Let’s say that you land a new job and, upon assuming your duties, are told that you must also contribute your workplace’s Mickey Mouse fan club.
Uh, hang on a minute, you say. I never agreed to this Mickey Mouse operation. Besides, I’m more of a Bugs Bunny kind of guy.
Too bad, they say. Because a small number of workers formed a Mickey Mouse club in that office way back in 1959, all subsequent employees in perpetuity must pay dues to the in-house mouse.
It’s an absurd hypothetical, right? Surely no one in America could actually be forced to associate with an organization they never agreed to join, right?
Wrong. In fact thousands of Americans are routinely forced to participate in labor union activity as a condition of employment. Thanks to government-granted power known as “exclusive representation,” union bosses often have the authority to represent every worker in a company’s “bargaining unit,” even if many – or even most – of those workers never agreed to unionization.
Exclusive representation is one of many favors that labor bosses have pried from pliant politicians over the decades with their boatloads of campaign cash. Unions have also bought for themselves exemptions from harassment and anti-stalking laws and even successfully lobbied to deny voters in union elections that most fundamental electoral safeguard, the secret ballot, making it easier for union organizers to pressure and bully their way into a workplace.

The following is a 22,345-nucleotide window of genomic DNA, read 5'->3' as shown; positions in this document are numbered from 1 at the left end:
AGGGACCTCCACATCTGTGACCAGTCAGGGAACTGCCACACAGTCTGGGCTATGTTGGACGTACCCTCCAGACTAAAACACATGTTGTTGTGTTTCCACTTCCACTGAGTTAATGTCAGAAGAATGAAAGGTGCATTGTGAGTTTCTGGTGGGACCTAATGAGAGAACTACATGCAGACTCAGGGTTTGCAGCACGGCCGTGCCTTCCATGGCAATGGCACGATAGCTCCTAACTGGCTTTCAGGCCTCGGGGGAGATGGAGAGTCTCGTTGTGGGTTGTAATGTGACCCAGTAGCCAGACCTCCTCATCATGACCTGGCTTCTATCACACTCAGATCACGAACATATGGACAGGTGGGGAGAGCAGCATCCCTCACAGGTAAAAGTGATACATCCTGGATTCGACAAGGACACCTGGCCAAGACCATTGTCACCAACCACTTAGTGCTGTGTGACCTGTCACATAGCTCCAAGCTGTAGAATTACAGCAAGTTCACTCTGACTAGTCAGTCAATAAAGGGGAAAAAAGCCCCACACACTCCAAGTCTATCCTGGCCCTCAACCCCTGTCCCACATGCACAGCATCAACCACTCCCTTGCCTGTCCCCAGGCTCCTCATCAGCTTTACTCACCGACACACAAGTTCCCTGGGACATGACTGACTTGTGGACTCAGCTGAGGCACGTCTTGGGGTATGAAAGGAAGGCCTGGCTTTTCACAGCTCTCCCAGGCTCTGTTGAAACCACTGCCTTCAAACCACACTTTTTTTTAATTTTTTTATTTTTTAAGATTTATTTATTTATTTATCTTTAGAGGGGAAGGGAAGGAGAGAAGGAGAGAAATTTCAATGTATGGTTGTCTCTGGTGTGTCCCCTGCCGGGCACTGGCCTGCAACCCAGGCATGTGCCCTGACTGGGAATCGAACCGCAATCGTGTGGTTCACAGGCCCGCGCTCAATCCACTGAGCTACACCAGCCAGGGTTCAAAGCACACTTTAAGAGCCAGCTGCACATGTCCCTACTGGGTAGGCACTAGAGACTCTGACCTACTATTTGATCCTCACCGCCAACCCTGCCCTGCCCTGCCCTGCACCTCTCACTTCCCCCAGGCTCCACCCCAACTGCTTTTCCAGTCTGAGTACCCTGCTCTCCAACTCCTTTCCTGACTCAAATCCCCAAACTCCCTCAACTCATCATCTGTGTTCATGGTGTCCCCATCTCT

Yes, the degree to which unions have leveraged political giving into a union-friendly labor-relations regime is stunning. But help may be on the way.
Legislation introduced by Congressman Tom Price (R-GA) and Senator Orrin Hatch (R–UT) called the Employee Rights Act would provide for some long over-due and badly-needed labor reforms, including:
1) Require a union to win the majority of all employees in a proposed bargaining unit (not just a majority of those who vote, as is the case now).
2) Guarantee the right of workers in union elections to cast their vote with a private ballot to ensure the integrity of the democratic process and to protect voters from intimidation.
3) Make it, “unlawful for any person, through the use of force or violence … to restrain, coerce, or intimidate … [a]ny person for the purpose of obtaining … any right to represent employees.”
True, it is already technically against the law (usually) for unions to intimidate or threaten their way into the workforce. But the ERA would provide criminal sanctions for such behavior when it occurs. Specifically, the proposed legislation requires that “any person who willfully violates this [anti-intimidation clause] shall be fined not more than $100,000 or in prison for not more than 10 years, or both.”
The services of labor bosses are on offer in the marketplace, and they have every right to offer them. But let unions recruit and retain members by proving the value of those services, and then let workers freely accept them or not as individual conscience dictates.
Instead, unions have relied on the government enforcer to funnel dues from unwilling workers, and force many of those same workers to accept union-negotiated contracts while simultaneously preventing individuals from negotiating one-on one with their employers. These are not the actions of a movement confident in its services.
Reforms like those proposed in the Employee Rights Act would undoubtedly make it more difficult for unions to organize and maintain themselves. But it would also make them more honest and give them a legitimacy that current labor organizations sadly lack.
In the long run, making unions compete in a truly free and fair labor would not only be good for workers and employers, but also, ironically, good for unions.
Matt Patterson is Executive Director, Center for Worker Freedom, at Americans for Tax Reform. email@example.com.